Five years after the Great Recession wiped trillions of dollars off global stock markets, the world is facing another economic risk from the fossil fuel industry.
According to a recent report by Carbon Tracker, this sector is creating a dangerous bubble which is about to burst. It says that most oil, gas and coal reserves could be worthless in a few years time as nations across the globe commit to legally binding cuts in carbon emissions.
The study comes fives months after over 190 countries agreed to mandatory cuts in 2015 in a bid to limit global warming to two degrees celsius. In order to meet that target, it says that two thirds of existing fossil fuels will need to remain in the ground.
According to former World Bank economist Lord Nicholas Stern, one of the lead authors of the report, the top 200 oil and gas firms spent over 600 billion dollars in developing fossil fuel reserves last year. HSBC thus believes that the majority of these companies may face a carbon bubble in the not too distant future.
And, although carbon capture and storage may eventually help to bury some of these emissions, the most optimistic scenario would only allow for an extra 4% of these reserves to be burned. In many ways, fossil fuels can now be regarded as sub prime assets.
"We need to prevent the deep and profound harm that could be wrought by an overexposure to high-carbon assets and a rapid shift in their values," says said Ben Caldecott from Climate Change Capital.Part of the problem is the short term view that the markets take. As James Leaton from Carbon Tracker points out:
"They only believe environmental regulation when they see it. Analysts say you should ride the train until just before it goes off the cliff. Each thinks they are smart enough to get off in time, but not everyone can get out of the door at the same time."
Ratings agencies and pensions funds have added their voices to the chorus of concerns. According to Standard and Poor's, oil companies could face a ratings downgrade in the near future. And, that leaves major oil heavy stock markets in New York, London and Moscow, all vulnerable to a crash.
Activists in the US have cited this research to encourage investors to pull out of these assets in a campaign modeled on the divestment movement that forced South Africa to unwind its position on apartheid in the 1980s.
The report comes a few months after the World Bank warned that our planet may warm by up to four degrees celsius within the next 50 years. It's grim prognosis came a few weeks after super storm Sandy took centre stage in the final week of the US election as it swept across the north eastern seaboard to leave much of New York City submerged under water. The storm was a brutal reminder of what the future may look like if climate change continues to run riot.
As the US and China are the world's largest economies and polluters, any hope of reining in global carbon emissions depends on the commitment of these two powerhouses. Earlier this month, the two nations forged a new Climate Change Working Group dedicated to combating the issue.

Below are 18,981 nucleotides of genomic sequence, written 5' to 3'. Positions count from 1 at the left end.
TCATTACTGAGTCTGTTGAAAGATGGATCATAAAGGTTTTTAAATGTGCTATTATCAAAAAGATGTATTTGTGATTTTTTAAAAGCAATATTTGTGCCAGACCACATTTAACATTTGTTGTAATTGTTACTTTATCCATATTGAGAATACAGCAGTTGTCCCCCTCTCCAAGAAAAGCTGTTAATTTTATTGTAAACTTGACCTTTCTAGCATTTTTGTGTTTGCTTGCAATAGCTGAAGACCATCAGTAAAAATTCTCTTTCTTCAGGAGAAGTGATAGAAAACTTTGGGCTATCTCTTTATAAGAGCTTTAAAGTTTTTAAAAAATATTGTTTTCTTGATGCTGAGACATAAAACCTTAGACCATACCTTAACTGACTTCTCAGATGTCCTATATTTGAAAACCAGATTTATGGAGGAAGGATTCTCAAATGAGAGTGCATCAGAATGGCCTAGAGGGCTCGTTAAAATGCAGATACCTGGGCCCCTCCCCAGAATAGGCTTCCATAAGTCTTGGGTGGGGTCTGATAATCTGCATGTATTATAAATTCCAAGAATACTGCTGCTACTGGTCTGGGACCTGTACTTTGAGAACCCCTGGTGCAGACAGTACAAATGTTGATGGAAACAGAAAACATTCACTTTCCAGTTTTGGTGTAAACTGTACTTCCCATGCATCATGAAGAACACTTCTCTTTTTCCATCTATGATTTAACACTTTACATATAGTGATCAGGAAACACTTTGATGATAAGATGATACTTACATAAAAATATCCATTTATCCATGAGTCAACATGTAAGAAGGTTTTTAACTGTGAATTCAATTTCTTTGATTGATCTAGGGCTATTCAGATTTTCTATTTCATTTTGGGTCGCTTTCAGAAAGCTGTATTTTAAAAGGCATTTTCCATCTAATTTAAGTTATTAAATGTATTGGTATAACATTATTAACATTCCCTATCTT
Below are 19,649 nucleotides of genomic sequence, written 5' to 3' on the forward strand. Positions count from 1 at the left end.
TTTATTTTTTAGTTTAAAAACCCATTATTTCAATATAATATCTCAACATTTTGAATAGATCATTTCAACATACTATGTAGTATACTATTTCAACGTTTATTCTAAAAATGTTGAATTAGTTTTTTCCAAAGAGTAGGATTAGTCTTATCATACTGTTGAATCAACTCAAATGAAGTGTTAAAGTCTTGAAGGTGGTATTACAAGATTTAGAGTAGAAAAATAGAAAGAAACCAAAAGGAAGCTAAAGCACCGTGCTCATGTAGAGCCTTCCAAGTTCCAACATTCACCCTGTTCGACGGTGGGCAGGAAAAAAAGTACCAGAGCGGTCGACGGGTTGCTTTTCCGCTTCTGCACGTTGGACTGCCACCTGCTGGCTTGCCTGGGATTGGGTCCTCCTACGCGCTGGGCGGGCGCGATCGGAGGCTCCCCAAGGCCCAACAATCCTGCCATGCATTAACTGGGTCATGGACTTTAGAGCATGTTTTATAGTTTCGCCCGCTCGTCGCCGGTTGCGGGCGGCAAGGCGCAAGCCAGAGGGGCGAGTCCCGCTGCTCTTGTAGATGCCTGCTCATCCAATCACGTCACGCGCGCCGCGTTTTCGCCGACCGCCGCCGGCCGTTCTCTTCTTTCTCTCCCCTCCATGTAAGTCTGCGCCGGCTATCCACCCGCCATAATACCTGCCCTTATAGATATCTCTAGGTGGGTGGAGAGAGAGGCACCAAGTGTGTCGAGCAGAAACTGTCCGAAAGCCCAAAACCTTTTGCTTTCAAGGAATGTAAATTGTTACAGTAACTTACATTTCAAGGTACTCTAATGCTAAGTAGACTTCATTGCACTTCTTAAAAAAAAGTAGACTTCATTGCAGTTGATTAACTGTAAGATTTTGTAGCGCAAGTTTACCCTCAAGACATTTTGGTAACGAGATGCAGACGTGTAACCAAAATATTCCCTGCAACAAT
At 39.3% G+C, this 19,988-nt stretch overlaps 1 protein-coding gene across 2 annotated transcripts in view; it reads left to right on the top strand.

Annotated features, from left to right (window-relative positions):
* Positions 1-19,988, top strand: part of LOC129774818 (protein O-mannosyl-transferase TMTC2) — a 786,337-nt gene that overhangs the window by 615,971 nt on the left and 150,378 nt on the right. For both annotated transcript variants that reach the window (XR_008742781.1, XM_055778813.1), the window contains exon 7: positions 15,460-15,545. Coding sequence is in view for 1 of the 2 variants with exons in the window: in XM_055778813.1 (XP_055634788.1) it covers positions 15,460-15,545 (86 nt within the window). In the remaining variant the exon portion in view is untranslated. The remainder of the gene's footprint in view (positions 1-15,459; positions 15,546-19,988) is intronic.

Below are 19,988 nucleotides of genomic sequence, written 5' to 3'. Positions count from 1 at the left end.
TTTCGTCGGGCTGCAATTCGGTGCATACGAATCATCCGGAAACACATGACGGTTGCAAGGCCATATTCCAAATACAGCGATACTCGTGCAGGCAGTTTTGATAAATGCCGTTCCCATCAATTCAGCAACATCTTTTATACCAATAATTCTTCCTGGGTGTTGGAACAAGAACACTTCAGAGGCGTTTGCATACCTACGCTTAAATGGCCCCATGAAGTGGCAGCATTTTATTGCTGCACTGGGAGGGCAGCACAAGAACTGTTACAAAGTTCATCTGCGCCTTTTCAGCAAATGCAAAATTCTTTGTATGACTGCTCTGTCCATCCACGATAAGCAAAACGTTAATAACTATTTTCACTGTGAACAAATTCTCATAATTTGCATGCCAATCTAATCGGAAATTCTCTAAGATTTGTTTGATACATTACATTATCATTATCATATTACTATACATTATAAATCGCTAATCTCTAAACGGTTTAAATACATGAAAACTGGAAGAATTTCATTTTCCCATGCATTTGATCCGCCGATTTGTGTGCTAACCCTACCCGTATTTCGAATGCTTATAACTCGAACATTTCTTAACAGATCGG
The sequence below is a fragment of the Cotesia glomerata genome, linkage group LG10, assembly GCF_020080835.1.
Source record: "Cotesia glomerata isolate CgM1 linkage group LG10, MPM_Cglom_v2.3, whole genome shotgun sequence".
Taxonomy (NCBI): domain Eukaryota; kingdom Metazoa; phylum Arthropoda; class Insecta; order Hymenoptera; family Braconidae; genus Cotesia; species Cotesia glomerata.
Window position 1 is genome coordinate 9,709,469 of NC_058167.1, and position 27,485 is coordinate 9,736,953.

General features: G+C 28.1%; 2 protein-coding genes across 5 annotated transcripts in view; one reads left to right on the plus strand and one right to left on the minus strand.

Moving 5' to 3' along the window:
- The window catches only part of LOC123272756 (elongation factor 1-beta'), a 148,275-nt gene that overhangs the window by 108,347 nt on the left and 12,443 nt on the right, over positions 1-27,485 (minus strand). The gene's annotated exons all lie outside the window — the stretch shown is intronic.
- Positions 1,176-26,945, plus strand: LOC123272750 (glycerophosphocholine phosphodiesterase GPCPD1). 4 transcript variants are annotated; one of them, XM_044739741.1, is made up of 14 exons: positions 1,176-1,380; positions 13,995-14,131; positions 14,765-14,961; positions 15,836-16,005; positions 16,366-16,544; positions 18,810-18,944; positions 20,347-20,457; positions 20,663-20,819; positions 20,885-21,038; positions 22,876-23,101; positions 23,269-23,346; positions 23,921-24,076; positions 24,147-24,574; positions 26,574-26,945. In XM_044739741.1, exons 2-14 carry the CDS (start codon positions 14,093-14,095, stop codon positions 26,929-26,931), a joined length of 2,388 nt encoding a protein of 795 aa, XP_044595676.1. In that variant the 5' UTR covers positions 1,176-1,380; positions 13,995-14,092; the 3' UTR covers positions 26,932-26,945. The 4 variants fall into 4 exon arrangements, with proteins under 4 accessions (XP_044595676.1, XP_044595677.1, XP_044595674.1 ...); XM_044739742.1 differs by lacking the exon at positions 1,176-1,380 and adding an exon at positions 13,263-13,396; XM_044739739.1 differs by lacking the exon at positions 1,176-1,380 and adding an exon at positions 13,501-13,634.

The move comes one month after Beijing ushered in its new generation of leaders headed by Xi Jinping. The government has come under increasing fire to tackle pollution after the capital became cloaked in a thick apocalyptic smog earlier this year which led to a 30% rise in hospital admissions.
Since his reelection last November, president Barack Obama has stoked hopes that he will not only fight climate change, but make it part of his overriding legacy. But, two months after his State of the Union pledge to deploy his executive authority if necessary, he has failed to unveil any form of green policy thus far.
Members from the environmental community are now looking to the president's decision on the controversial Keystone XL pipeline which has been dubbed as "a fuse to the largest carbon bomb on the planet".
It hopes to transport dirty oil from the Canadian tar sands down to refineries in Mexico. According to a recent study, annual carbon emissions from the tar sands alone would be equivalent to that generated by over 50 coal fired power stations. In fact, if we were to use all of that oil, it would warm our planet by a further 0.4 degrees celsius.
Many see it as a litmus test for the president's true commitment to the environment. "It's not possible for him to approve the pipeline and say with a straight face that his administration is serious about stabilizing our climate," says Michael Brune, president of the Sierra Club.
Moreover, if global appetite for dirty oil falls after nations commit to curbing CO2 emission in 2015, perhaps the billions of dollars it requires to develop can be viewed as a huge waste of tax payers dollars. In the words of legendary investor Jeremy Grantham:
"If you put billions of dollars into a new tar sands project, you will not see a decent return on it. It will be underpriced by solar, wind and other alternatives which are moving at considerable speed. And, they will slap a carbon tax on coal and tar sands in the not-too-distant future - and that will be a death blow."
In an era where America is struggling to rein in its ballooning budget deficit, that money would be better spent on research and development into more efficient forms of clean energy that will eventually power our future. This would help the US to regain its crown as the top green energy producer whilst paving the way for millions of new decent jobs.
As Grantham points out, as China takes pole position in the race towards greener power, they will eventually have such cheap energy, "they will be the terror of the capitalist system. Low cost energy, that's the ball game."